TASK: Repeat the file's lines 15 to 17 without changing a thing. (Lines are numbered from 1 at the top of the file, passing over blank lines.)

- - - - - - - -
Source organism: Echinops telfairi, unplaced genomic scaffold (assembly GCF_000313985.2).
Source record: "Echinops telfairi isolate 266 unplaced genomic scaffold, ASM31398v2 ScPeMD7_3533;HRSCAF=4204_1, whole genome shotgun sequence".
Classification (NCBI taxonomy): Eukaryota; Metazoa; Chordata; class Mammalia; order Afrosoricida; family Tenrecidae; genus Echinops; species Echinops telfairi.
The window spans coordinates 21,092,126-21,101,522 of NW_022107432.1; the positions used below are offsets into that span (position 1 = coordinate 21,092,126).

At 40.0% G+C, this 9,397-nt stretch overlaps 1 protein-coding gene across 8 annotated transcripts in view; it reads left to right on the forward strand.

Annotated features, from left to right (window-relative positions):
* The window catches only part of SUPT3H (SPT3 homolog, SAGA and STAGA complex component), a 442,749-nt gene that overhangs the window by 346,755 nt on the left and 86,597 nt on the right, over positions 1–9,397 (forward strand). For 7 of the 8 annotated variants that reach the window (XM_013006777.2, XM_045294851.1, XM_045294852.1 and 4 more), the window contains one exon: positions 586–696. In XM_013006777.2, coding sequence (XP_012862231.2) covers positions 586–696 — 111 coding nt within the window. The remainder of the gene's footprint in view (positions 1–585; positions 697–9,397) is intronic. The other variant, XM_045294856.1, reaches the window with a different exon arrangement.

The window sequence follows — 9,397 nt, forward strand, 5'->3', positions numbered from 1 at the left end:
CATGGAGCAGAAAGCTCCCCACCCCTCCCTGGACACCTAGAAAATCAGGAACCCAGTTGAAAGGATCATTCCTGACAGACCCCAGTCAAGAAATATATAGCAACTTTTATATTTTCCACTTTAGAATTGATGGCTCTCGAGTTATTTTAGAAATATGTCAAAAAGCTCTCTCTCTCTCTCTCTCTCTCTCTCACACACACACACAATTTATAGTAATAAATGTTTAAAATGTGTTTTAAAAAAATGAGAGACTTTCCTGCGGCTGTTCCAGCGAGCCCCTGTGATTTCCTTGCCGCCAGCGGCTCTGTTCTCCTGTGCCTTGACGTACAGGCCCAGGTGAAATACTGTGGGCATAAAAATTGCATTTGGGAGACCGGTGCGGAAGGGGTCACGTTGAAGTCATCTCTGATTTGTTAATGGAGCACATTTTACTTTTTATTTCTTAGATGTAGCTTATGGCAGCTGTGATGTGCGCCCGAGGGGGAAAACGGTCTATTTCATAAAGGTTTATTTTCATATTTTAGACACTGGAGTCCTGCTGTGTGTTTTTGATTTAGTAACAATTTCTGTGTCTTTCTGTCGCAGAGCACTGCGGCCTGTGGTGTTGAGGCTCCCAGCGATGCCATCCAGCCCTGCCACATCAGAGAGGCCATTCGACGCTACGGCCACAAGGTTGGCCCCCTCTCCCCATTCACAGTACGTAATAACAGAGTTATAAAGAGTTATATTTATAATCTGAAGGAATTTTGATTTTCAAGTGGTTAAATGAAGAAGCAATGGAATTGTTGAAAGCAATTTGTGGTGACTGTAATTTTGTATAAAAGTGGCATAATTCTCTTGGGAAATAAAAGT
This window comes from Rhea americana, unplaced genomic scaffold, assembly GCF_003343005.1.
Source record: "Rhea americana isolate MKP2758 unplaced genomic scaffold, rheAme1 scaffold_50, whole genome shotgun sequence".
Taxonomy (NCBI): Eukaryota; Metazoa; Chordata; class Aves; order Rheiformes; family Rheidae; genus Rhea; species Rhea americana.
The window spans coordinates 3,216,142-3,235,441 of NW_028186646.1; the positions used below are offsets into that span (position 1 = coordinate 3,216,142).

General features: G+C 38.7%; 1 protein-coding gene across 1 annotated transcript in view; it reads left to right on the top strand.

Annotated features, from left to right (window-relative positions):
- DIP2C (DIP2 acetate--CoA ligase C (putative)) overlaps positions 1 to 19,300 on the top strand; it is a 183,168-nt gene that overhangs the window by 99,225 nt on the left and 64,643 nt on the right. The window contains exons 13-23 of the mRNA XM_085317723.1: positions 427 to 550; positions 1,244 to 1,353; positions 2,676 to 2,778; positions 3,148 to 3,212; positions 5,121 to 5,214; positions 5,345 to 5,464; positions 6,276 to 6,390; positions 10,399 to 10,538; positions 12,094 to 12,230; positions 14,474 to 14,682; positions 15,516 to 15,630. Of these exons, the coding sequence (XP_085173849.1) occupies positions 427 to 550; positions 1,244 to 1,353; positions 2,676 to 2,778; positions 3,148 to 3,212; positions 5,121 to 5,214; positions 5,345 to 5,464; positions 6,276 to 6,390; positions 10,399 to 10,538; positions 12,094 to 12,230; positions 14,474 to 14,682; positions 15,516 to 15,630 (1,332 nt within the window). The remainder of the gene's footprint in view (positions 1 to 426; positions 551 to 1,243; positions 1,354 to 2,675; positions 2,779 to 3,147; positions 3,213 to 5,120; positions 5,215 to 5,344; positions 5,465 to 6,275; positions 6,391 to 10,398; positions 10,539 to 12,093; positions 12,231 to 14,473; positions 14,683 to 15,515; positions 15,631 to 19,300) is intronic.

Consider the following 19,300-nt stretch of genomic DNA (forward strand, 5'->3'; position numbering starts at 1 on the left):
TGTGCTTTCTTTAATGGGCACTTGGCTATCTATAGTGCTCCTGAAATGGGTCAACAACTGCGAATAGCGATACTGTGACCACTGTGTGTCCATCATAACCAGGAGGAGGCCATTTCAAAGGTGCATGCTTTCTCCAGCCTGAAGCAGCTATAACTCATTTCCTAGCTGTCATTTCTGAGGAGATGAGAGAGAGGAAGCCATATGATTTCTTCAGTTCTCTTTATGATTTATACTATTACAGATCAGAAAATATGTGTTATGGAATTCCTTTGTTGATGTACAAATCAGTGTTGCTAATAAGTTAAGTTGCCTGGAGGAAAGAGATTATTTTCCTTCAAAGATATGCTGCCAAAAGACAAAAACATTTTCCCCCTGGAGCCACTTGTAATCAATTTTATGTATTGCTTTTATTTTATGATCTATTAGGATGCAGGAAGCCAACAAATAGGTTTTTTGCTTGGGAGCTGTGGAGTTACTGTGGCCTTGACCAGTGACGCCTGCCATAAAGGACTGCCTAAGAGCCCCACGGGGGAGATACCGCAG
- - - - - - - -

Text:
Annotated features, from left to right (window-relative positions):
- DIP2C (DIP2 acetate--CoA ligase C (putative)) overlaps positions 1 to 19,300 on the top strand; it is a 183,168-nt gene that overhangs the window by 99,225 nt on the left and 64,643 nt on the right. The window contains exons 13-23 of the mRNA XM_085317723.1: positions 427 to 550; positions 1,244 to 1,353; positions 2,676 to 2,778; positions 3,148 to 3,212; positions 5,121 to 5,214; positions 5,345 to 5,464; positions 6,276 to 6,390; positions 10,399 to 10,538; positions 12,094 to 12,230; positions 14,474 to 14,682; positions 15,516 to 15,630. Of these exons, the coding sequence (XP_085173849.1) occupies positions 427 to 550; positions 1,244 to 1,353; positions 2,676 to 2,778; positions 3,148 to 3,212; positions 5,121 to 5,214; positions 5,345 to 5,464; positions 6,276 to 6,390; positions 10,399 to 10,538; positions 12,094 to 12,230; positions 14,474 to 14,682; positions 15,516 to 15,630 (1,332 nt within the window). The remainder of the gene's footprint in view (positions 1 to 426; positions 551 to 1,243; positions 1,354 to 2,675; positions 2,779 to 3,147; positions 3,213 to 5,120; positions 5,215 to 5,344; positions 5,465 to 6,275; positions 6,391 to 10,398; positions 10,539 to 12,093; positions 12,231 to 14,473; positions 14,683 to 15,515; positions 15,631 to 19,300) is intronic.

Consider the following 19,300-nt stretch of genomic DNA (forward strand, 5'->3'; position numbering starts at 1 on the left):